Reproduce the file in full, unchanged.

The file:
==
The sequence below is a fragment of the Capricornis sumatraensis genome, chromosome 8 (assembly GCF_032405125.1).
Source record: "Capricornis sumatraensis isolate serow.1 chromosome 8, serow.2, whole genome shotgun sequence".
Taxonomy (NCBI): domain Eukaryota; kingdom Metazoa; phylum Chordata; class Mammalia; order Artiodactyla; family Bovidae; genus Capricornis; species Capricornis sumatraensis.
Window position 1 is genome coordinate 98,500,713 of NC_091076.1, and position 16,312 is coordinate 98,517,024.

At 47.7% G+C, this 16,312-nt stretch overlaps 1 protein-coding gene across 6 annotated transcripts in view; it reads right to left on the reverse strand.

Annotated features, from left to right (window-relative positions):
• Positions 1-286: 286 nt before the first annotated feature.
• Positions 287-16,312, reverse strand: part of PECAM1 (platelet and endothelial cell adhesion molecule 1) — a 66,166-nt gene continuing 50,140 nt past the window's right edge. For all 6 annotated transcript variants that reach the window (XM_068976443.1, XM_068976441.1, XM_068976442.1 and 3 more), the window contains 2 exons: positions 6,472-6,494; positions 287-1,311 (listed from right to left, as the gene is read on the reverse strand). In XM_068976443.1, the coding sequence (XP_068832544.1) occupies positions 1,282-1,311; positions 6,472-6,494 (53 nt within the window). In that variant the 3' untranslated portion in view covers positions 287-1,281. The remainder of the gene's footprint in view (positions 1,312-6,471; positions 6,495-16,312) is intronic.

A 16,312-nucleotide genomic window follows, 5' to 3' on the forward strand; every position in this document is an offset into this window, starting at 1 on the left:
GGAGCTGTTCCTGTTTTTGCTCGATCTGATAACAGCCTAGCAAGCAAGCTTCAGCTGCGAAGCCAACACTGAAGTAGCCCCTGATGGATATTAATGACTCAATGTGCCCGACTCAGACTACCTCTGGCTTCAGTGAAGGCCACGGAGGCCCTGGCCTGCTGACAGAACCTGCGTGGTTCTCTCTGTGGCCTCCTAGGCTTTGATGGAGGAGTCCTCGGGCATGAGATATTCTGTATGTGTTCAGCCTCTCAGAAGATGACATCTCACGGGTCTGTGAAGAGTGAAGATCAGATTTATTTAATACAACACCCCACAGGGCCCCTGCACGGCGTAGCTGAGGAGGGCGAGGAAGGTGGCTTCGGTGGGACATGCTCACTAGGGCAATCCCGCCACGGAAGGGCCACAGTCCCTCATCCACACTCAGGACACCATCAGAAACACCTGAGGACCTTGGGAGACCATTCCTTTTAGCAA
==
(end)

The sequence below is a fragment of the Capricornis sumatraensis genome, chromosome 8 (assembly GCF_032405125.1).
Source record: "Capricornis sumatraensis isolate serow.1 chromosome 8, serow.2, whole genome shotgun sequence".
Taxonomy (NCBI): domain Eukaryota; kingdom Metazoa; phylum Chordata; class Mammalia; order Artiodactyla; family Bovidae; genus Capricornis; species Capricornis sumatraensis.
Window position 1 is genome coordinate 98,500,713 of NC_091076.1, and position 16,312 is coordinate 98,517,024.

At 47.7% G+C, this 16,312-nt stretch overlaps 1 protein-coding gene across 6 annotated transcripts in view; it reads right to left on the reverse strand.

Annotated features, from left to right (window-relative positions):
• Positions 1-286: 286 nt before the first annotated feature.
• Positions 287-16,312, reverse strand: part of PECAM1 (platelet and endothelial cell adhesion molecule 1) — a 66,166-nt gene continuing 50,140 nt past the window's right edge. For all 6 annotated transcript variants that reach the window (XM_068976443.1, XM_068976441.1, XM_068976442.1 and 3 more), the window contains 2 exons: positions 6,472-6,494; positions 287-1,311 (listed from right to left, as the gene is read on the reverse strand). In XM_068976443.1, the coding sequence (XP_068832544.1) occupies positions 1,282-1,311; positions 6,472-6,494 (53 nt within the window). In that variant the 3' untranslated portion in view covers positions 287-1,281. The remainder of the gene's footprint in view (positions 1,312-6,471; positions 6,495-16,312) is intronic.

A 16,312-nucleotide genomic window follows, 5' to 3' on the forward strand; every position in this document is an offset into this window, starting at 1 on the left:
GGAGCTGTTCCTGTTTTTGCTCGATCTGATAACAGCCTAGCAAGCAAGCTTCAGCTGCGAAGCCAACACTGAAGTAGCCCCTGATGGATATTAATGACTCAATGTGCCCGACTCAGACTACCTCTGGCTTCAGTGAAGGCCACGGAGGCCCTGGCCTGCTGACAGAACCTGCGTGGTTCTCTCTGTGGCCTCCTAGGCTTTGATGGAGGAGTCCTCGGGCATGAGATATTCTGTATGTGTTCAGCCTCTCAGAAGATGACATCTCACGGGTCTGTGAAGAGTGAAGATCAGATTTATTTAATACAACACCCCACAGGGCCCCTGCACGGCGTAGCTGAGGAGGGCGAGGAAGGTGGCTTCGGTGGGACATGCTCACTAGGGCAATCCCGCCACGGAAGGGCCACAGTCCCTCATCCACACTCAGGACACCATCAGAAACACCTGAGGACCTTGGGAGACCATTCCTTTTAGCAA